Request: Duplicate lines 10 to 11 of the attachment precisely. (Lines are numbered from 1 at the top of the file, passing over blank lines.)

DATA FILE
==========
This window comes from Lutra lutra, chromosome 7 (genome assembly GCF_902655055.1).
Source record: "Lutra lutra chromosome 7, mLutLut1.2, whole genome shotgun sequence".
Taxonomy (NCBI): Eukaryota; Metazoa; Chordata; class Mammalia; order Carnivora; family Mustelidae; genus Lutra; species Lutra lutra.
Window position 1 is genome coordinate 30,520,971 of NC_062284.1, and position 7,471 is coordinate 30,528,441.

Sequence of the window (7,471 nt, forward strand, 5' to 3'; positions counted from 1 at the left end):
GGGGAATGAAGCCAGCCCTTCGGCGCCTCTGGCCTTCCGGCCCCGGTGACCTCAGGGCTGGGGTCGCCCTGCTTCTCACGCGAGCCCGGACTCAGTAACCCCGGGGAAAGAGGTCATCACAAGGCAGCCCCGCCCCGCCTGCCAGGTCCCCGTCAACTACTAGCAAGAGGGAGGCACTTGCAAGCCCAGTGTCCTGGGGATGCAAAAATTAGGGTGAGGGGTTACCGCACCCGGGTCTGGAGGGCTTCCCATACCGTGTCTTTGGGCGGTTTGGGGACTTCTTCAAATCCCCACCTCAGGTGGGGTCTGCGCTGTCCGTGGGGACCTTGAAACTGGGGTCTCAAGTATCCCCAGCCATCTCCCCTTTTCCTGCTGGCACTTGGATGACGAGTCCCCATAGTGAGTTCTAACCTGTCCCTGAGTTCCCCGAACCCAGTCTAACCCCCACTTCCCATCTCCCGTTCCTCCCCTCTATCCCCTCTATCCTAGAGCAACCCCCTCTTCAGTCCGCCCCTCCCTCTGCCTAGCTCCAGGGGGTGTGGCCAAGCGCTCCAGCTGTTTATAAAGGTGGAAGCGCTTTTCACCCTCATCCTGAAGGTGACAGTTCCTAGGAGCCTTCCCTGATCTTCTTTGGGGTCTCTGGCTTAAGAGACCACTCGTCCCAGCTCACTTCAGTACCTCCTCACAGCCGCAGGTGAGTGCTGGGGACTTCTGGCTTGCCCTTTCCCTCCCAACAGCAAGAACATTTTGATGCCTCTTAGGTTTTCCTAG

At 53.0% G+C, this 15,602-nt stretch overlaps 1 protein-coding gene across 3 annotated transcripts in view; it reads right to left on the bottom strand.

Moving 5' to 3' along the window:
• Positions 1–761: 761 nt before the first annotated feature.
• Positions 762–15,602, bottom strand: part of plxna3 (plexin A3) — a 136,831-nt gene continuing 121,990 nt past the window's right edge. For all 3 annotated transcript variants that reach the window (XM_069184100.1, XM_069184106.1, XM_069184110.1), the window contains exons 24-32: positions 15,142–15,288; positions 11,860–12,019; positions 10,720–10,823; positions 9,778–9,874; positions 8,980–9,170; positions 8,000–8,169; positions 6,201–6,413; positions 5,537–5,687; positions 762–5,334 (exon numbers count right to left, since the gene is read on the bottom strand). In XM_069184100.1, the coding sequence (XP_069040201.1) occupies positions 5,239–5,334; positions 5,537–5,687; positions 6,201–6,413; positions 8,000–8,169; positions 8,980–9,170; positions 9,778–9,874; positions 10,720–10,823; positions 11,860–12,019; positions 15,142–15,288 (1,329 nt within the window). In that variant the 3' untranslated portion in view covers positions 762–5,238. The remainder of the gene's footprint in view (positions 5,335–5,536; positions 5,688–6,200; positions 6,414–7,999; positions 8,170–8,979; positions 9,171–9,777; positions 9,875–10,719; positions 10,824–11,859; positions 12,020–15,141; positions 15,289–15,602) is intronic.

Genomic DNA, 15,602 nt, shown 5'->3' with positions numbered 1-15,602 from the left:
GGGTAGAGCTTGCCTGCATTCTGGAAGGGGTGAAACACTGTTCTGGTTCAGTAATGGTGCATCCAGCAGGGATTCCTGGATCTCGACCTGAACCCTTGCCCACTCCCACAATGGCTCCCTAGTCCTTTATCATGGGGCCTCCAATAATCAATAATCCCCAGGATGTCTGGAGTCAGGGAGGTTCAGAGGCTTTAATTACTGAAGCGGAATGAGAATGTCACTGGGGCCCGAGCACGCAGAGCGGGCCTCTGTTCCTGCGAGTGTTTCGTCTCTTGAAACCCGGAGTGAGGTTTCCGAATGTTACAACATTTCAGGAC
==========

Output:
• Positions 762–15,602, bottom strand: part of plxna3 (plexin A3) — a 136,831-nt gene continuing 121,990 nt past the window's right edge. For all 3 annotated transcript variants that reach the window (XM_069184100.1, XM_069184106.1, XM_069184110.1), the window contains exons 24-32: positions 15,142–15,288; positions 11,860–12,019; positions 10,720–10,823; positions 9,778–9,874; positions 8,980–9,170; positions 8,000–8,169; positions 6,201–6,413; positions 5,537–5,687; positions 762–5,334 (exon numbers count right to left, since the gene is read on the bottom strand). In XM_069184100.1, the coding sequence (XP_069040201.1) occupies positions 5,239–5,334; positions 5,537–5,687; positions 6,201–6,413; positions 8,000–8,169; positions 8,980–9,170; positions 9,778–9,874; positions 10,720–10,823; positions 11,860–12,019; positions 15,142–15,288 (1,329 nt within the window). In that variant the 3' untranslated portion in view covers positions 762–5,238. The remainder of the gene's footprint in view (positions 5,335–5,536; positions 5,688–6,200; positions 6,414–7,999; positions 8,170–8,979; positions 9,171–9,777; positions 9,875–10,719; positions 10,824–11,859; positions 12,020–15,141; positions 15,289–15,602) is intronic.

Genomic DNA, 15,602 nt, shown 5'->3' with positions numbered 1-15,602 from the left: